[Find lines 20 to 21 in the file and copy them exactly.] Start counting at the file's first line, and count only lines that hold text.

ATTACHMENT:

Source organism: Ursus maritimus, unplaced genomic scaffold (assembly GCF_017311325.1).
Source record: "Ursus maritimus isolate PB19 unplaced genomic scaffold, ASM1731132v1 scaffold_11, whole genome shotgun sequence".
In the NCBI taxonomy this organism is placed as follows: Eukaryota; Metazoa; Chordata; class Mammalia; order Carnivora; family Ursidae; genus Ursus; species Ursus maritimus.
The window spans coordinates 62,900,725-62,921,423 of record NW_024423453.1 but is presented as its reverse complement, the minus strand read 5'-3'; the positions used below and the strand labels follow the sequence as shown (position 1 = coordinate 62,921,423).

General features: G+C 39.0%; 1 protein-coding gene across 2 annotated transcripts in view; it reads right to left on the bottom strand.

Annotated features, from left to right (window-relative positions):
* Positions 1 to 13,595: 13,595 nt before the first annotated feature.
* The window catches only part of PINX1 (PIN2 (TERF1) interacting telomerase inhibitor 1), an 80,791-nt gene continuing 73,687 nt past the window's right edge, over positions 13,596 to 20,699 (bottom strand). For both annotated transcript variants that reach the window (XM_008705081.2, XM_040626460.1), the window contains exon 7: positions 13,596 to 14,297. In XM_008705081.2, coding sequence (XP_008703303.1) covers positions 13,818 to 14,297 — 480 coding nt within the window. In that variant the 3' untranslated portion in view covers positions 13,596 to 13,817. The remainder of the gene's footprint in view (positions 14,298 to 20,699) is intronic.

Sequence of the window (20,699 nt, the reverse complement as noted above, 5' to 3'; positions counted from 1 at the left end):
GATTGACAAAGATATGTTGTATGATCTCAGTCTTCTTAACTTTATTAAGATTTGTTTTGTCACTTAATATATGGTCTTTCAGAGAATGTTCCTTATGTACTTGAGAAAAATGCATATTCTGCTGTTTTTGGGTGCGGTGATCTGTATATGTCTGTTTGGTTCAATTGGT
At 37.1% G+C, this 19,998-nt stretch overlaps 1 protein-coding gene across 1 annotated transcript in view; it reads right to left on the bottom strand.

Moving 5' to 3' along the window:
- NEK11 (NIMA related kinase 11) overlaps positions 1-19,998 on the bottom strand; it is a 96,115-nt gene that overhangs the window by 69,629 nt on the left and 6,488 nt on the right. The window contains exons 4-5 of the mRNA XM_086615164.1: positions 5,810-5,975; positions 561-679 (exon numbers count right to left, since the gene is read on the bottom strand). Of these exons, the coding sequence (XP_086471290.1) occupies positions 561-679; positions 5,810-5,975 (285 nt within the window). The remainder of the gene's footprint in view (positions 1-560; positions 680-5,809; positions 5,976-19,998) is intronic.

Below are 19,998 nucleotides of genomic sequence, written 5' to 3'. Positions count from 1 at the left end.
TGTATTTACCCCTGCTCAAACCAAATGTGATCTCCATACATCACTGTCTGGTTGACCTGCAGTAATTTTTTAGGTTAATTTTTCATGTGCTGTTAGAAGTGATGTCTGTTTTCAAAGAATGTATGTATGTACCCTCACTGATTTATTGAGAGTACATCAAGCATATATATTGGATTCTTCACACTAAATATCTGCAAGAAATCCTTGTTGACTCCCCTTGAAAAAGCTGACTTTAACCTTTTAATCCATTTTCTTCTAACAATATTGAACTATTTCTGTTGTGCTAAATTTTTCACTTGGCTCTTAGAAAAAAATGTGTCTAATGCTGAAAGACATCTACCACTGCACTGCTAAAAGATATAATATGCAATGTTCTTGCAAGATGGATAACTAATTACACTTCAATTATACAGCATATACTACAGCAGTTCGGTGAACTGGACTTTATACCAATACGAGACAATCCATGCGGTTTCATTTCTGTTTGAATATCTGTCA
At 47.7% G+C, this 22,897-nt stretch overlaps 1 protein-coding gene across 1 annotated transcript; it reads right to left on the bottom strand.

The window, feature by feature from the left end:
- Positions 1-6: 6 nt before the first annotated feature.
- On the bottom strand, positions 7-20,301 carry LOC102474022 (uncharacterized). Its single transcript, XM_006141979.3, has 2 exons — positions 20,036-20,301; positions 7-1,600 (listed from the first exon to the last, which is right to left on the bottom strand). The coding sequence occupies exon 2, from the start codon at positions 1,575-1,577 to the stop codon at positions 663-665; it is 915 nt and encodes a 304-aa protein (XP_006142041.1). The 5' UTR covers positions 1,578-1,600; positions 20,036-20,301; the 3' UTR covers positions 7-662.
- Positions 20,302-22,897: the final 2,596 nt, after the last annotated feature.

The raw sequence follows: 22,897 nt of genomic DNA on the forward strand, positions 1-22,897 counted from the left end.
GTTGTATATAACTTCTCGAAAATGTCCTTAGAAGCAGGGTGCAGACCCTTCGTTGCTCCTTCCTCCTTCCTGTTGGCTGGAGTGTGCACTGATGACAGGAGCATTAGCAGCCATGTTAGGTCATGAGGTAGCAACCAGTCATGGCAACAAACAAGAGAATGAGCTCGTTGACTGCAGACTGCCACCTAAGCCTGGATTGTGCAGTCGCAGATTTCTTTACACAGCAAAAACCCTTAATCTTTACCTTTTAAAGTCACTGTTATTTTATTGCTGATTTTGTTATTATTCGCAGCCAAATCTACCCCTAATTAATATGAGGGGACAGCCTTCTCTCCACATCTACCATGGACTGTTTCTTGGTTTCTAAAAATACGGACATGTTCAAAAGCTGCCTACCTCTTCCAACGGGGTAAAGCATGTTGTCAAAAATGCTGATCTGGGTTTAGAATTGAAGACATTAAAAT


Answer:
- Positions 20,302-22,897: the final 2,596 nt, after the last annotated feature.

The raw sequence follows: 22,897 nt of genomic DNA on the forward strand, positions 1-22,897 counted from the left end.